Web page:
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Sandy Mellish with her son, Warrant Officer Frank Mellish
Sandy Mellish with her son, Warrant Officer Frank Mellish

Warrant Officer Frank Mellish, aged 38, served 18 years with the military before being killed in Afghanistan during his seventh overseas deployment.

Warrant Officer Mellish’s mother, Sandra Mellish (Sandy), is a volunteer in the HOPE program (Helping Our Peers by Providing Empathy). HOPE is a program that helps families who have lost a military loved one. She now has ways to cope with the loss of her son and shares her experience as a volunteer with the HOPE Program:

“Grief, the journey, is as individual as a fingerprint.”

Men, women, parents, siblings, and extended family all grieve differently. The extent of personal grief can be greatly magnified if the individual feels isolated in their grief. Isolation, whether self-imposed or due to other circumstances, can amplify the many phases of the grief process.

“Those who are fortunate enough to have friends and family close, particularly during the raw grief process, still find that those who have not experienced a similar loss— through no fault of their own—simply cannot relate,” Sandy states.

This is where the gift of the HOPE peer support program becomes invaluable.

The HOPE program is a peer support initiative that allows volunteers to gently reach out to bereaved military families. The program consists of a peer support volunteer guiding individuals to a place where they are better able to cope with their loss. The single thread that unifies grieving families of serving members or Veterans—and the volunteers—is having experienced the same personal loss.

This personal experience allows the peer support counsellors to meet bereaved families within a shared parallel of grief where they can easily relate. Bereaved families are guided through grief in an empathetic manner, where listening is an important component, as is recognizing personal limits. Both skills are honed through the teachings of the program.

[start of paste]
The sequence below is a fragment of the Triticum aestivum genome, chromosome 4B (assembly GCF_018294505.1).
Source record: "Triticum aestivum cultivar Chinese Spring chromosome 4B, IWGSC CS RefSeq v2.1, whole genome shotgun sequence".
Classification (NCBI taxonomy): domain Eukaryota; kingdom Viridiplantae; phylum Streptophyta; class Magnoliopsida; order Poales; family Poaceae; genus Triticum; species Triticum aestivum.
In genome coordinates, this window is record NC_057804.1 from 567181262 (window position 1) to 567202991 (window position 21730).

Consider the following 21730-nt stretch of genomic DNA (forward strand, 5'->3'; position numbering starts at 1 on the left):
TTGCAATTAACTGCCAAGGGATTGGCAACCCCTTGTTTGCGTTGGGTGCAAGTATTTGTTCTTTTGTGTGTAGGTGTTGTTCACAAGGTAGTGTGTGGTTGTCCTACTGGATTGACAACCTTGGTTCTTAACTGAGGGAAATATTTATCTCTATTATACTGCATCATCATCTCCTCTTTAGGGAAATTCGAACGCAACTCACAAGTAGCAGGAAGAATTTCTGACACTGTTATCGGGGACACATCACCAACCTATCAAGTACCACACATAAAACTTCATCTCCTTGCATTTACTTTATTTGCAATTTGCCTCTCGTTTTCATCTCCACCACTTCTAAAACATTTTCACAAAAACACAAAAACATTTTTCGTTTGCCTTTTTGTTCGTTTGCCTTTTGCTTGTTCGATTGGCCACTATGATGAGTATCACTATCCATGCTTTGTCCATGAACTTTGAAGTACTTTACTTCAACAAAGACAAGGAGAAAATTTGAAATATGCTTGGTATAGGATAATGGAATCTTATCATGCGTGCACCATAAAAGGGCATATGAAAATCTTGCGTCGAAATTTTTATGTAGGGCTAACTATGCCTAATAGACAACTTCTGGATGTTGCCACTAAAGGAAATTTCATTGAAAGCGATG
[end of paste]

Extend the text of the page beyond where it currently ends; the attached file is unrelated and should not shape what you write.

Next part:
“The empathetic sharing between peers is an exceptionally rare gift which the HOPE Program offers. Since its inception, participants of the HOPE Program have expressed immense gratitude for the calls and concern, but more importantly; for the gift of empathy and understanding of the uniquely tragic set of circumstances which unites us,” explains Sandy.

“Beyond being able to relate to our peers, we are privileged to be invited into some of the most sacred of family dynamics; dynamics that allow us to share stories and memories where we vicariously come to know and recall their lost loved one.”

Sharing of this magnitude could also include sharing raw grief and personal loss that, in terms of counselling needs, requires a more expert form of counselling. When this happens, the peer support volunteer has been trained to immediately connect with the National HOPE Program Manager in Ottawa, Sophie Richard. Confidentiality is extremely important for all conversations and contact information. Peers are always given access to emergency numbers and 24-hour counselling services.

In addition to providing the gift of peer support, members of the HOPE program participate in National Defence briefings, where they explain how bereaved families can benefit from the support offered.

“The gifts offered through the HOPE peer support program have enabled me to personally experience the healing and normalization of traumatic grief. I am honoured to now be able to return the contribution in kind with the same caring and empathy.”

Sandy says, “I would not hesitate to recommend this program to our serving members and Veterans. In fact, I believe the HOPE peer support process is so unique and valuable in its delivery that many other organizations would benefit immensely from its principles and protocol.”

For more information, please visit the HOPE website: www.hope-espoir.com


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